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Guest Columns

  • Eating habits lead to overweight Kentuckians

    Of all the medical gains our country has made during the last 50 years, there is one area affecting our collective health that has gotten steadily worse: our weight.  
    In the early 1960s, for example, only a fraction of children was considered overweight, but the rates now are at least three times as high.  As for adults, more than a third are considered obese and millions more are nearing that threshold.

  • State programs aimed at Kentucky’s reforestation

    There is a saying that the best time to plant a tree is 20 years ago, and the second best time is now.
    Earlier this spring, state leaders joined with local Scouting organizations and utility companies to begin bringing that saying to life, and to do it in a way no other state has ever attempted. Their long-term goal, known as “Kentucky’s 20/20 Vision for Reforestation,” is to plant 20 million seedlings over the next 20 years.

  • Life lessons in the mud

    Although I personally don’t get the fascination with running races through mud, these days lots of people do.
    A few years ago, my two daughters did a mud race together. My oldest daughter, Alison, said the obstacles freaked her out and she doesn’t like climbing cargo nets and was leery of leaping over fire.
    “Otherwise, the mud was fun,” she said. “Once you commit to being muddy and know you’re going to feel gross and will be cleaning mud out of your ears for weeks after, it’s just plain fun.”

  • What to do if you inherit someone’s 401(k)

    By Jason Alderman
    Talk about good news wrapped in bad: In the midst of grieving the loss of a loved one, you learn that you were named beneficiary of their 401(k) plan. Chances are you’ve got too much on your mind to make any sudden decisions about what to do with the money.
    However, don’t procrastinate too long. The IRS has ironclad rules, deadlines and penalties concerning inherited retirement accounts, which vary depending on what type of account it is. This column discusses inherited 401(k) and similar employer-provided plans.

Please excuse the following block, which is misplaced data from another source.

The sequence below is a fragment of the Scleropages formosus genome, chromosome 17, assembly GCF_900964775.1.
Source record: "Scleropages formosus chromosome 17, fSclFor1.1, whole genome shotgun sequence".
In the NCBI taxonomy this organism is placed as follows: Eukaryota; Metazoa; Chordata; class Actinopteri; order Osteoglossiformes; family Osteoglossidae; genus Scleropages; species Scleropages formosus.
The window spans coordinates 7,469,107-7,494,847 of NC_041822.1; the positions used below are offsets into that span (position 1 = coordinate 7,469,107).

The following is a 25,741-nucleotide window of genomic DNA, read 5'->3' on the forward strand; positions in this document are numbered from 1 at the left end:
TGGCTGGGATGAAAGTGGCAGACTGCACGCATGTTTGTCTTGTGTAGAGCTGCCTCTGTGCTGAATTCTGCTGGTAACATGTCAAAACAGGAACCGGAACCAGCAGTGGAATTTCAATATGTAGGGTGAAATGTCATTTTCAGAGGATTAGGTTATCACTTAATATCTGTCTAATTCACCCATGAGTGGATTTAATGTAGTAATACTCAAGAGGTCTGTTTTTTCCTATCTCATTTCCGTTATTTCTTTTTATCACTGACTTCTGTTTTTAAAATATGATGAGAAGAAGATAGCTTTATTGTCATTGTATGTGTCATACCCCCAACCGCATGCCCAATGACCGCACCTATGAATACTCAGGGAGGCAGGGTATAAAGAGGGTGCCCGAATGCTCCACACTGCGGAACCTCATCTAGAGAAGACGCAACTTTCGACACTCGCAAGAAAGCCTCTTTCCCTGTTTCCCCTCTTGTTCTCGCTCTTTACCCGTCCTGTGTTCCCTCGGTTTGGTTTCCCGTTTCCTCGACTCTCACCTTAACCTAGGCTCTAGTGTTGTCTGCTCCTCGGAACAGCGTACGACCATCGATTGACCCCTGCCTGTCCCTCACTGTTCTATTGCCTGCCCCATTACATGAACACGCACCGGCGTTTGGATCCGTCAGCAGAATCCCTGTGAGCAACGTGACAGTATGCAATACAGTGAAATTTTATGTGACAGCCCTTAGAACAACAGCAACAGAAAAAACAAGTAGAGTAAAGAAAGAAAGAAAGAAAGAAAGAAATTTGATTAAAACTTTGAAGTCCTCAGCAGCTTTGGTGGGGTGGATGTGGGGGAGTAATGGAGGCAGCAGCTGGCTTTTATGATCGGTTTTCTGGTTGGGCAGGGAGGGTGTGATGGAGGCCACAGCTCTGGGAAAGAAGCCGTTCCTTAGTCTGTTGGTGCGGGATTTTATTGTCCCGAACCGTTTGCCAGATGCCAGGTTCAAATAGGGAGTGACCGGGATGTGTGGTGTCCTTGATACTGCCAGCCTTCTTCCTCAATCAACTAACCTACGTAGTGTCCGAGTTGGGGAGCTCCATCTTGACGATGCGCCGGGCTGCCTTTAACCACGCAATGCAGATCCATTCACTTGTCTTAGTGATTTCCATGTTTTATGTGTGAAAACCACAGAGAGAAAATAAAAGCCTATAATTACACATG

• Having healthy adrenal function

    Do you ever feel like you are on your last nerve and dragging through your daily activities with low energy? You may have stages of adrenal exhaustion. Weakened adrenals effect hormones since the adrenals are involved in balancing the hormones. Men and women need a regulated amount of estrogen and a balance of estrogen and progesterone. Most of the estrogen is produced by the ovaries before menopause and later by the adrenals, so healthy adrenal function is especially needed to keep the hormones regulated in older women.

  • Stuff that looks like Jesus

    Somewhere in central Florida, Jesus is in a tree.
    Shortly before Easter, a woman called the newsroom and left me a message about a tree in her yard and how she can see Jesus in it.
    I had taken the week after Easter off, and by the time I returned to work I had lost the woman’s number and forgot about Jesus in her tree.
    But I remembered this week when I came across a Christianity Today report, “Why Everything Looks Like Jesus” – the face of Jesus in a piece of toast or in a cloud, a slab of marble, a slice of pizza.

  • Origins of Memorial Day reviewed as nation remembers

    Memorial Day may be the unofficial kick-off to summer, but as we ready for the upcoming holiday weekend, it is vital that we never forget it is much more than that. It is also a time when we as a nation pause to mourn and to reflect upon those men and women who paid the ultimate price defending our freedom.
    The holiday is nearing its 150th anniversary, and given that it came about in the wake of the Civil War, it seems appropriate that there is still some debate between the North and South about its exact origin.

  • Legislators going ‘Back to School’ nationwide

    Starting this week, hundreds of state legislators from across the country will begin visiting classrooms to kick off the 16th annual “America’s Legislators Back to School Program.”

    Sponsored by the National Conference of State Legislatures, this event initially lasted just one day but now extends through much of the school year.  While most students tour the state Capitol at least once, often during a field trip in elementary school, this program brings state government to them.

  • DNA research and your diet

    Compiled by the Rev. Patrice Joy Masterson, MA Reiki Master Instructor, from the book, “How to Reprogram Your DNA for Optimum Health,” by Adelle LaBree

    Anew field called “Nutrigenomics”is devoted to the study of the effects of foods on genetic behavior. By analyzing how different foods interact with specific genes, researchers have confirmed that the food you eat directly influences the metabolic programming of your cells.

  • Whether it’s things or feelings, hoarding is never good for you

    When we moved to Florida from California 23 years ago, we did so with only the things we could fit into two vehicles.

    That meant getting rid of 15 years’ worth of possessions to start over, which was both sad and exciting.

    I especially hated parting with the coffee table my husband had accidentally autographed. He tends to write hard and had been signing checks. After that, at a certain angle you could see a half-dozen “Barry Kennedy” indentations in the table top.